Package design is really 3-dimensional graphic design.

It’s a fantastic tool for communication, a quality often underutilized.  One of our favorite clients told us that (in the specific case we were working on) the package was more important in some retail environments than the product - it was the product for all intents and purposes.

Since it’s 3-dimensional, the layouts can be confusing; it’s like those tests you take where they show something folded open and you have to decide what the shape is when it’s assembled, except package design is the reverse of that.  Sometimes it becomes an exercise in spatial orientation and geometry. 

When we did our first package designs for Wilton and Pfaltzgraff, there were no digital cameras, Adobe Illustrator or Photoshop (our Apple 2e had a 28k hard drive, and we have had Macs ever since they existed, but they were limited). A giant photo taken from a scaffold with an 8x10 camera with a flat field lens, had to wrap around the box so there were elements on all sides with spaces for copy.  We knew where all the copy was supposed to go on each panel and made a film for the photographer to paste on the lens back. You can’t see every side of a package at once, and the photographer we we were working with kept arguing with Hope about the layout, which he didn’t like because some things were upside down, and she kept explaining about the 3-dimensional quality of the wrap.  Now, with computers, we can make the panels individually and knit it all together.

Another kind of package we developed was the “suitcase” package for Pfaltzgraff.

This created a billboard effect in stores, and was extremely effective in communicating the message that Pfaltzgraff was the leader in that business.

Unlike the space-conscious bowl package above, the suitcase package was actually larger than it needed to be because it was a communication device. The back of the box became a kind of continuing story.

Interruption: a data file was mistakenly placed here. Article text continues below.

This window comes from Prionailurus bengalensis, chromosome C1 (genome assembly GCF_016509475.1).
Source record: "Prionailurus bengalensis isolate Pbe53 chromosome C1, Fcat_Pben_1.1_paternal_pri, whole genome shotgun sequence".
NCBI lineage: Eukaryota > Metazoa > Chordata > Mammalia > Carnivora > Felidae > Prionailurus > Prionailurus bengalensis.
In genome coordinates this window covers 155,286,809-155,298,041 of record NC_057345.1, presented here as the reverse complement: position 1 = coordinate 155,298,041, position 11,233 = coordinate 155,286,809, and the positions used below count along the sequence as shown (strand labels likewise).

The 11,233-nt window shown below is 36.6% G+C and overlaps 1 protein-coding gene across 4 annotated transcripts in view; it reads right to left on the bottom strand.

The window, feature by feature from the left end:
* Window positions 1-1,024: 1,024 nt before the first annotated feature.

We’ve always tried to make graphics that tell a story (the most important thing) and have a dynamic flow from panel to panel like the package. Our product matrices, packages and graphics all have the same kind of flow, if we can do it.

Sometimes we make a drawing and then a cardboard maquette, from which a “die line” is made. The graphics, then are positioned within the die line.


The actual layout can be complicated with some elements upside down.  Below are images of a sketch and maquette, and the actual package, a bowl set, which was produced for Williams-Sonoma by iSi.
The challenge here was that: (1) You had to be able to feel and flex the silicone product, (2) Someone couldn’t rip the product out of the package in a store, (3) you had to have enough graphic area to tell the story of the product’s attributes.

 

 

One of the key elements in our packaging design success was being able to do the photography ourselves; we had to invest in a lot of equipment, but it was worth it. 

There’s a story behind every package, and we are storytellers.

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